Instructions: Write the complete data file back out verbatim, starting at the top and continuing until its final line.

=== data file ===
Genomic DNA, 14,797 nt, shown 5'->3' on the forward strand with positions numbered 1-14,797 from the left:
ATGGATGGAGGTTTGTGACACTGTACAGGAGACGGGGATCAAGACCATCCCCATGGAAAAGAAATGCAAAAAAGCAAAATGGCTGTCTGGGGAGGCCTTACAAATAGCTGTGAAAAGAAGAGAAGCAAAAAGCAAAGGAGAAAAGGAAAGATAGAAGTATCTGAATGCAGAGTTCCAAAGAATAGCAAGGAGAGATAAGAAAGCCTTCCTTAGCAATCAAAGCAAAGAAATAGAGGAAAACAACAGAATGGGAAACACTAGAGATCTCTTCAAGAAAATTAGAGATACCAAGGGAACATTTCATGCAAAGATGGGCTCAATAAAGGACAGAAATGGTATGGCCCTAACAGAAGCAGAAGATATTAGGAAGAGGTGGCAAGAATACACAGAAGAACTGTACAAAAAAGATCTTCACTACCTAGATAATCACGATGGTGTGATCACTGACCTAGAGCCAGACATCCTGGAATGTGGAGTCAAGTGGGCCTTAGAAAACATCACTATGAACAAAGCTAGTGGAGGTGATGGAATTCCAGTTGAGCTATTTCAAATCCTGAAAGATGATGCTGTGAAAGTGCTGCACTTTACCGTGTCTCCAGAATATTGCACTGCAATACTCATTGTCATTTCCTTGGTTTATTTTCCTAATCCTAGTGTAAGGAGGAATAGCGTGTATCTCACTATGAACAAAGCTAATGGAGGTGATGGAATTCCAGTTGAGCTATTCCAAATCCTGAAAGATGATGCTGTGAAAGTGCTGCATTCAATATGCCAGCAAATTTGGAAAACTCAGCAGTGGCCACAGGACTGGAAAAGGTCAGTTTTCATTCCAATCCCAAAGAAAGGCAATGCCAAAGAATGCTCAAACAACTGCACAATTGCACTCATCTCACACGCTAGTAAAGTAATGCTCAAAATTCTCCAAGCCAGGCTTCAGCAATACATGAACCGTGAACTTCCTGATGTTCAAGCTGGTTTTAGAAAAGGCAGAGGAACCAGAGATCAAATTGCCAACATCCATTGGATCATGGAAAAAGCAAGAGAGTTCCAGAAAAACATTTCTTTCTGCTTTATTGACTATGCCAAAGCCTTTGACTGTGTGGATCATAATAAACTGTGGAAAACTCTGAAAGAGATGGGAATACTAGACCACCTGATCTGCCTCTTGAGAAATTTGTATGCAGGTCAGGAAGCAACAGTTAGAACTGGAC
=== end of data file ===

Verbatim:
Genomic DNA, 14,797 nt, shown 5'->3' on the forward strand with positions numbered 1-14,797 from the left:
ATGGATGGAGGTTTGTGACACTGTACAGGAGACGGGGATCAAGACCATCCCCATGGAAAAGAAATGCAAAAAAGCAAAATGGCTGTCTGGGGAGGCCTTACAAATAGCTGTGAAAAGAAGAGAAGCAAAAAGCAAAGGAGAAAAGGAAAGATAGAAGTATCTGAATGCAGAGTTCCAAAGAATAGCAAGGAGAGATAAGAAAGCCTTCCTTAGCAATCAAAGCAAAGAAATAGAGGAAAACAACAGAATGGGAAACACTAGAGATCTCTTCAAGAAAATTAGAGATACCAAGGGAACATTTCATGCAAAGATGGGCTCAATAAAGGACAGAAATGGTATGGCCCTAACAGAAGCAGAAGATATTAGGAAGAGGTGGCAAGAATACACAGAAGAACTGTACAAAAAAGATCTTCACTACCTAGATAATCACGATGGTGTGATCACTGACCTAGAGCCAGACATCCTGGAATGTGGAGTCAAGTGGGCCTTAGAAAACATCACTATGAACAAAGCTAGTGGAGGTGATGGAATTCCAGTTGAGCTATTTCAAATCCTGAAAGATGATGCTGTGAAAGTGCTGCACTTTACCGTGTCTCCAGAATATTGCACTGCAATACTCATTGTCATTTCCTTGGTTTATTTTCCTAATCCTAGTGTAAGGAGGAATAGCGTGTATCTCACTATGAACAAAGCTAATGGAGGTGATGGAATTCCAGTTGAGCTATTCCAAATCCTGAAAGATGATGCTGTGAAAGTGCTGCATTCAATATGCCAGCAAATTTGGAAAACTCAGCAGTGGCCACAGGACTGGAAAAGGTCAGTTTTCATTCCAATCCCAAAGAAAGGCAATGCCAAAGAATGCTCAAACAACTGCACAATTGCACTCATCTCACACGCTAGTAAAGTAATGCTCAAAATTCTCCAAGCCAGGCTTCAGCAATACATGAACCGTGAACTTCCTGATGTTCAAGCTGGTTTTAGAAAAGGCAGAGGAACCAGAGATCAAATTGCCAACATCCATTGGATCATGGAAAAAGCAAGAGAGTTCCAGAAAAACATTTCTTTCTGCTTTATTGACTATGCCAAAGCCTTTGACTGTGTGGATCATAATAAACTGTGGAAAACTCTGAAAGAGATGGGAATACTAGACCACCTGATCTGCCTCTTGAGAAATTTGTATGCAGGTCAGGAAGCAACAGTTAGAACTGGAC